Lobbying is when individuals or organisations seek to have direct or indirect influence on policy-making and implementation. Different kinds of organisations carry out lobbying activities: businesses and their representatives; lobby consultancies; law firms, which are specifically hired to lobby on behalf of a third party; trade unions; think tanks and civil society organisations such as NGOs or religious groups. In Brussels it is estimated that there are 20-30,000 lobbyists, making it the most active lobby capital in the world, apart from Washington DC.
Successful lobbying involves persuading a target (a commissioner, a Member of the European Parliament, an EU official) that you can be trusted, that you know what you are talking about and that it would be right for them to implement what you are asking. This persuasion can happen in a huge variety of ways.
The simplest ways to lobby include: meeting with officials or politicians; circulating briefings or other policy statements; organising events with decision-makers; securing media coverage of your issue, and many other activities which seek to influence legislation, policy-making and implementation. Another handy tactic at the EU level is to become a member of a Commission advisory group as this can provide you with a direct forum to influence the earliest stages of decision-making. Other popular yet controversial tactics include providing MEPs with suggested amendments to draft legislation that they are debating in the Parliament.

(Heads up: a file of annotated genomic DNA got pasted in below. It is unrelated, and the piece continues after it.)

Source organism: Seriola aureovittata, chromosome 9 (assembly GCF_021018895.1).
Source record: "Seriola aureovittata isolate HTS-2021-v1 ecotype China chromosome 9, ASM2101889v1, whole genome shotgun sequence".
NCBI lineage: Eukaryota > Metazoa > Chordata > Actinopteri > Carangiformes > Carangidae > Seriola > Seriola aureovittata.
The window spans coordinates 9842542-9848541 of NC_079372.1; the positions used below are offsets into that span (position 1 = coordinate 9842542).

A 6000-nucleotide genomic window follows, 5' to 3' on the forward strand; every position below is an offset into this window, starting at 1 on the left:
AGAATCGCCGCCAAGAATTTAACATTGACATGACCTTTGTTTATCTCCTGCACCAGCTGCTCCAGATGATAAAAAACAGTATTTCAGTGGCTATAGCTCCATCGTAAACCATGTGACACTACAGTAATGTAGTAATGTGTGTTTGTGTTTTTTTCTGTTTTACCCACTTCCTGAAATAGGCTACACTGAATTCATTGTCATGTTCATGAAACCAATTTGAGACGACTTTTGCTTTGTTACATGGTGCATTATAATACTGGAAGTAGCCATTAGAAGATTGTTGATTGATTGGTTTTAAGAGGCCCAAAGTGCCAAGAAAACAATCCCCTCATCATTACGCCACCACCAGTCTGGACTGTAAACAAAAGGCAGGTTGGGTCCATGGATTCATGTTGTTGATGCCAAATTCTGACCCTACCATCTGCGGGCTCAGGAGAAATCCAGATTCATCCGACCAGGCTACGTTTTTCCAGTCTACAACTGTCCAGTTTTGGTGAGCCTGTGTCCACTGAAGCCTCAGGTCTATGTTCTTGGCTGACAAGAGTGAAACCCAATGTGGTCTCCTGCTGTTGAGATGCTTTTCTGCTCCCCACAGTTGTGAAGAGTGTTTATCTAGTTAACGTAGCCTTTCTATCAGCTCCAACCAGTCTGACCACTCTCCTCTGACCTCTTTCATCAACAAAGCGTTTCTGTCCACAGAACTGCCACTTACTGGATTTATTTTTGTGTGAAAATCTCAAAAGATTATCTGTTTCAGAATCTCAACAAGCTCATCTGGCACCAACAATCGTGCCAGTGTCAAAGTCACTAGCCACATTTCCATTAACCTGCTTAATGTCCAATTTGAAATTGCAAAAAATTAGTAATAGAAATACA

Lobbying can also involve spending a lot of money. Some groups try to seek influence by sending gifts to public decision-makers; hosting lavish breakfasts, dinners or cocktail parties; funding 'neutral' cross-party groups that meet regularly in order to help build relationships with MEPs; organising promotional exhibitions; using official EU buildings to organise events to which lobby targets are invited; and even inviting public officials and politicians to go on expenses-paid visits (to overseas offices, factories, energy plants...) to help promote their case further.
All of this lobbying goes on in Brussels (and in many of our capital cities too). Sometimes lobby firms even try to recruit former MEPs, commissioners and officials who have insider know-how and political networks which can also boost lobbying influence. This phenomenon is known as the 'revolving door'.
When decision-making is not as transparent and accessible as it should be, those that have an active interest in EU affairs need to invest time and resources into finding out what is going on in Brussels. This inevitably means that those that have more time and more resources in the first place are better able to obtain up-to-date information about upcoming meetings and legislative initiatives and as a result, they are better equipped to make sure their voice is heard throughout the policy debate.
You can read our guide for MEPs “Navigating the lobby labyrinth” here.